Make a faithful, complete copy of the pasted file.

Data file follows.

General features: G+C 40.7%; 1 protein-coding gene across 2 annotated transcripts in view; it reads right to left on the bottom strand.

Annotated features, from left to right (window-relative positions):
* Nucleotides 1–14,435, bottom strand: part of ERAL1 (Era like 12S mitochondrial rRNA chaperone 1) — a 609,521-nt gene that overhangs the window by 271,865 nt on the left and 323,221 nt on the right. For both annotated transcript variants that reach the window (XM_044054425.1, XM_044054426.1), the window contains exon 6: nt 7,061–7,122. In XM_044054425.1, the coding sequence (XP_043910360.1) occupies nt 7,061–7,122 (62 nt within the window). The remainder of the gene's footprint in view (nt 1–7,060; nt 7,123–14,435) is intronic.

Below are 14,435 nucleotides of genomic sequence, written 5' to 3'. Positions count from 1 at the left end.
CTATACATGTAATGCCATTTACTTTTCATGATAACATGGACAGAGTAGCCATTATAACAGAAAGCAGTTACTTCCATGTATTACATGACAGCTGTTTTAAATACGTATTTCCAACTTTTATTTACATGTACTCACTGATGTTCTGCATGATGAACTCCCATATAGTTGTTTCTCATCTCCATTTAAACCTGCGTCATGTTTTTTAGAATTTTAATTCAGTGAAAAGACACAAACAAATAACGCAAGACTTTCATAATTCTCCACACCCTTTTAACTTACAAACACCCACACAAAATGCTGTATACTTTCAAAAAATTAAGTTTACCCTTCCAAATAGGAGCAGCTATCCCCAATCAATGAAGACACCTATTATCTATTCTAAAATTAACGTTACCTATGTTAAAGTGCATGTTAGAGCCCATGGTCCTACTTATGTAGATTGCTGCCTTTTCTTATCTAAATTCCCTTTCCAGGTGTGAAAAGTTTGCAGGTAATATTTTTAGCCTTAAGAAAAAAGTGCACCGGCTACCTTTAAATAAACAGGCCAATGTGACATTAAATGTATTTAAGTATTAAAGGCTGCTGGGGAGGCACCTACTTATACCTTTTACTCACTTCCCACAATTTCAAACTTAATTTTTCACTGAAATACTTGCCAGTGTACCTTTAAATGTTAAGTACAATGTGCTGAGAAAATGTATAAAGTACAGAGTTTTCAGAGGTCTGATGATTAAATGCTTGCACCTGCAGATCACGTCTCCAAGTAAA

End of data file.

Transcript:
General features: G+C 40.7%; 1 protein-coding gene across 2 annotated transcripts in view; it reads right to left on the bottom strand.

Annotated features, from left to right (window-relative positions):
* Nucleotides 1–14,435, bottom strand: part of ERAL1 (Era like 12S mitochondrial rRNA chaperone 1) — a 609,521-nt gene that overhangs the window by 271,865 nt on the left and 323,221 nt on the right. For both annotated transcript variants that reach the window (XM_044054425.1, XM_044054426.1), the window contains exon 6: nt 7,061–7,122. In XM_044054425.1, the coding sequence (XP_043910360.1) occupies nt 7,061–7,122 (62 nt within the window). The remainder of the gene's footprint in view (nt 1–7,060; nt 7,123–14,435) is intronic.

Below are 14,435 nucleotides of genomic sequence, written 5' to 3'. Positions count from 1 at the left end.
CTATACATGTAATGCCATTTACTTTTCATGATAACATGGACAGAGTAGCCATTATAACAGAAAGCAGTTACTTCCATGTATTACATGACAGCTGTTTTAAATACGTATTTCCAACTTTTATTTACATGTACTCACTGATGTTCTGCATGATGAACTCCCATATAGTTGTTTCTCATCTCCATTTAAACCTGCGTCATGTTTTTTAGAATTTTAATTCAGTGAAAAGACACAAACAAATAACGCAAGACTTTCATAATTCTCCACACCCTTTTAACTTACAAACACCCACACAAAATGCTGTATACTTTCAAAAAATTAAGTTTACCCTTCCAAATAGGAGCAGCTATCCCCAATCAATGAAGACACCTATTATCTATTCTAAAATTAACGTTACCTATGTTAAAGTGCATGTTAGAGCCCATGGTCCTACTTATGTAGATTGCTGCCTTTTCTTATCTAAATTCCCTTTCCAGGTGTGAAAAGTTTGCAGGTAATATTTTTAGCCTTAAGAAAAAAGTGCACCGGCTACCTTTAAATAAACAGGCCAATGTGACATTAAATGTATTTAAGTATTAAAGGCTGCTGGGGAGGCACCTACTTATACCTTTTACTCACTTCCCACAATTTCAAACTTAATTTTTCACTGAAATACTTGCCAGTGTACCTTTAAATGTTAAGTACAATGTGCTGAGAAAATGTATAAAGTACAGAGTTTTCAGAGGTCTGATGATTAAATGCTTGCACCTGCAGATCACGTCTCCAAGTAAA